CHICAGO – When Larry Bossom lost his information technology job a few months ago, he turned to a Chicago food pantry and the federal food stamps program to help make ends meet. On Friday, the 41-year-old became one of roughly 2 million Illinois residents whose food stamps benefits are being reduced.
“It’s been a nice stopgap,” he said while picking up cereal and other goods at St. Ignatius Food Pantry on the city’s North Side. “You always figure out how to get by.”
Friday was the first day a temporary benefit from the 2009 economic stimulus bolstering food stamp money was not available. A family of four could see up to $36 less a month through the Supplemental Nutrition Assistance Program, or SNAP. The cut also comes as federal lawmakers are negotiating further reductions to the program, which has more than doubled in cost since 2008.
The change will affect about 47 million Americans. In Illinois, about 349,000 seniors and disabled people and roughly 886,000 children statewide will see reductions, according to the Illinois Hunger Coalition.
“This couldn’t have come at a worse time,” said Diane Doherty, executive director of the coalition that runs a hunger hotline. “It’s right before the holidays, and right before it’s more difficult for parents because there’s so much hype about presents and their fear about whether or not they’re going to have a Thanksgiving dinner.”
Along with disappointment and anxiety about further cuts, many low-income residents complained Friday that people simply didn’t know they were coming. State and federal officials said it will take several days for people to see exactly how much money they’ll be down each month.
Liliana Gonzalez, who came to the Chicago pantry with her two children, heard about the change for the first time Friday. The fast food worker said she’d probably be cutting back on meat purchases.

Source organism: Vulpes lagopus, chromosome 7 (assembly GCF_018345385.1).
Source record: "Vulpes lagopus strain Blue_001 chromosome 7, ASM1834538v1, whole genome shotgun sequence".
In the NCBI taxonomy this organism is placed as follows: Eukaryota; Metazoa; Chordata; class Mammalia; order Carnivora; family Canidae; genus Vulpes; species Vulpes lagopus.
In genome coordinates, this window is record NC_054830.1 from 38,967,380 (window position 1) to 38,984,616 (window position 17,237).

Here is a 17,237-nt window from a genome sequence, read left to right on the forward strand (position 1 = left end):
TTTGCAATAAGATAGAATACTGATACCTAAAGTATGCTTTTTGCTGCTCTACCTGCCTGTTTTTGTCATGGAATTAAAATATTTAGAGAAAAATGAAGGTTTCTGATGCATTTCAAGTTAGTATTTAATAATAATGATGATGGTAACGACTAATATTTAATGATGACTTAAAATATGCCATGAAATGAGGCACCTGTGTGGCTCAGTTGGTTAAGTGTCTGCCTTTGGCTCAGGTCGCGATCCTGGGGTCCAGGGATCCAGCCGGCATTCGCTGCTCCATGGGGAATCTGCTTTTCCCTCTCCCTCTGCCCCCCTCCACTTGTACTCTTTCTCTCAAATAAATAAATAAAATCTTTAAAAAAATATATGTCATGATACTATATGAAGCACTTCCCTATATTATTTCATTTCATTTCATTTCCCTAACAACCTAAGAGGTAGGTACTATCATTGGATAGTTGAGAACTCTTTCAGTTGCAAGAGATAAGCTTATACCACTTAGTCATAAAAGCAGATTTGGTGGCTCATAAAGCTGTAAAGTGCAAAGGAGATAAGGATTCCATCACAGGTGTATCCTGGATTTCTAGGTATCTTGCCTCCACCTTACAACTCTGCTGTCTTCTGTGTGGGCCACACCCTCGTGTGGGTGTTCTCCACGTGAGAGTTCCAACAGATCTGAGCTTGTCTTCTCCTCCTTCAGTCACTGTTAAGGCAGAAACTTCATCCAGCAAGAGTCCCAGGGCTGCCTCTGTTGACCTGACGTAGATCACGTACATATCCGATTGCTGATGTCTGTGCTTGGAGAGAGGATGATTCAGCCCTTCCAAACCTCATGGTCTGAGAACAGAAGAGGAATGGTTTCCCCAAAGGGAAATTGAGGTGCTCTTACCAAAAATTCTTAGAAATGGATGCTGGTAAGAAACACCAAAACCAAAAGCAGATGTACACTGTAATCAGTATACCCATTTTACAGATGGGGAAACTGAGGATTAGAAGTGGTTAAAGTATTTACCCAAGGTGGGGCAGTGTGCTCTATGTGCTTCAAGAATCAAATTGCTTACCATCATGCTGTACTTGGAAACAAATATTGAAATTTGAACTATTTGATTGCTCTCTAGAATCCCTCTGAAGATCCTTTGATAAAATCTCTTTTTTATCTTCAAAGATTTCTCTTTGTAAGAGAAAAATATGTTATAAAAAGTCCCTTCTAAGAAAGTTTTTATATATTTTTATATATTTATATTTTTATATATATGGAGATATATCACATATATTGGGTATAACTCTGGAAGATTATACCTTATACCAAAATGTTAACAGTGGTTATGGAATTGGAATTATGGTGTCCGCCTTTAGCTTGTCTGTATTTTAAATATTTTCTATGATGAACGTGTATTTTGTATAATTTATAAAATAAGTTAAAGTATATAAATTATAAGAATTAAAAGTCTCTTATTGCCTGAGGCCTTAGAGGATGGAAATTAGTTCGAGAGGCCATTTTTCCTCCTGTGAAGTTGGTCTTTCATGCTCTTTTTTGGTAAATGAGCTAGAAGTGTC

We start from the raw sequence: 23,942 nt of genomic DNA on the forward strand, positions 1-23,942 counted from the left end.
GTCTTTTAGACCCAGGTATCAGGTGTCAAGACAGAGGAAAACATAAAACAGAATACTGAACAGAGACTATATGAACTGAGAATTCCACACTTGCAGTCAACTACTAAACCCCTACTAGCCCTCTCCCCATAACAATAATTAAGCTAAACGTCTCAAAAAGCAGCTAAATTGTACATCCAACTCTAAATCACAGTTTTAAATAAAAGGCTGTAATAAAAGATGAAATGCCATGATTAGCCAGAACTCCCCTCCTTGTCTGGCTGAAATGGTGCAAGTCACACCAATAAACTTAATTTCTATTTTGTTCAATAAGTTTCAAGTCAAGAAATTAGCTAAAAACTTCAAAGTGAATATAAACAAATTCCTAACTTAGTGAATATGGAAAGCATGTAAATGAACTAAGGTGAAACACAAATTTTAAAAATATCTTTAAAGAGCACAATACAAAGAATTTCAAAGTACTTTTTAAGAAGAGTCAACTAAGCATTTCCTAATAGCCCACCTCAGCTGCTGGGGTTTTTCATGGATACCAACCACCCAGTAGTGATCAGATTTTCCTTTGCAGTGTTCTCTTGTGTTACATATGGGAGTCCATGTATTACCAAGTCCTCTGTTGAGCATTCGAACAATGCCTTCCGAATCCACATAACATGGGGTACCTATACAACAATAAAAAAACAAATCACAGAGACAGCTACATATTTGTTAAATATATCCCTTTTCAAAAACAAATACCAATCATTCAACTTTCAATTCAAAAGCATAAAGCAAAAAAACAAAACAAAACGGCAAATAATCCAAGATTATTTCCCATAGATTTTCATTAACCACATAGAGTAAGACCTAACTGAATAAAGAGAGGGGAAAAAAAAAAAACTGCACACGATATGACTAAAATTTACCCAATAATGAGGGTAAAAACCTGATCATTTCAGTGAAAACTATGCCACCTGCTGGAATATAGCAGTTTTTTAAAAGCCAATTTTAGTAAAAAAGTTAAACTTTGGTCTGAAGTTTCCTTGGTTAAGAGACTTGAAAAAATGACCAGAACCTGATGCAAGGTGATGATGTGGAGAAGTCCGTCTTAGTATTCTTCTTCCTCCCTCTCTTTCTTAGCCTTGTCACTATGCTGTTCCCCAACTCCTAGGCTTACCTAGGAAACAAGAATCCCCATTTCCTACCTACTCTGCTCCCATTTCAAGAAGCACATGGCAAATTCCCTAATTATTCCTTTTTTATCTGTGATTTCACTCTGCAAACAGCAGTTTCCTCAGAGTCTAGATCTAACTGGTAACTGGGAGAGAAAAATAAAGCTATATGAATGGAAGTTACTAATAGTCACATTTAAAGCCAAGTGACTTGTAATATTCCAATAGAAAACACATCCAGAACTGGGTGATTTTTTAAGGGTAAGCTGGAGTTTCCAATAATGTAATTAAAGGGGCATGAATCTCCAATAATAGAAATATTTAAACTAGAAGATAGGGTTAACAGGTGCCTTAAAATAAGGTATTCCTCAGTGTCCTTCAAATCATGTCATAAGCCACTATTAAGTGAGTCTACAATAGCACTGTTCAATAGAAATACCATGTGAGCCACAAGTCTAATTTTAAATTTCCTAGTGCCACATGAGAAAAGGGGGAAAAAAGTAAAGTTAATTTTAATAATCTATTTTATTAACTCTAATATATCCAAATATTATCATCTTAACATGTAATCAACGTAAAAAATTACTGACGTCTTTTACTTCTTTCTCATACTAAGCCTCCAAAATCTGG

“It’s difficult,” she said.
Officials with the Illinois Department of Human Services, which administers the federal program in Illinois, said they notified people through an automated help line, social media and fliers at local offices. But the federal government shutdown put them behind because of uncertainty about whether there would be a food stamp program, said IDHS spokeswoman Januari Smith. She said mailing notices to all Illinoisans in the program would cost at least $500,000, money that isn’t available.
“We did our due diligence to notify people the best we could,” Smith said.
How much a person gets in benefits varies based on factors such as food prices and income. In the past five years, the number of people in SNAP has spiked with the downturned economy.
Sara Avelar, 23, has three children ranging in age from 10 months to 5 years old. She estimated that her benefits were down roughly $50 a month. The unemployed woman has been living with family and looking for cashier work.
“It’s like two cans of formula,” she said while picking up dried beans and canned goods at the Chicago pantry.
The food stamps program has been a target of Republicans looking to reduce federal spending. Farm bills passed by both the House and Senate would slash food stamps on top of Friday’s reductions.
Zorita Morales, 45, and her son get about $300 a month in the program. She hadn’t seen what the bottom line was for her, but the potential for more federal cuts had the unemployed woman worried as she picked up her monthly staples in Chicago.
“I’m already looking for work,” she said. “I don’t know what I’m going to do.”
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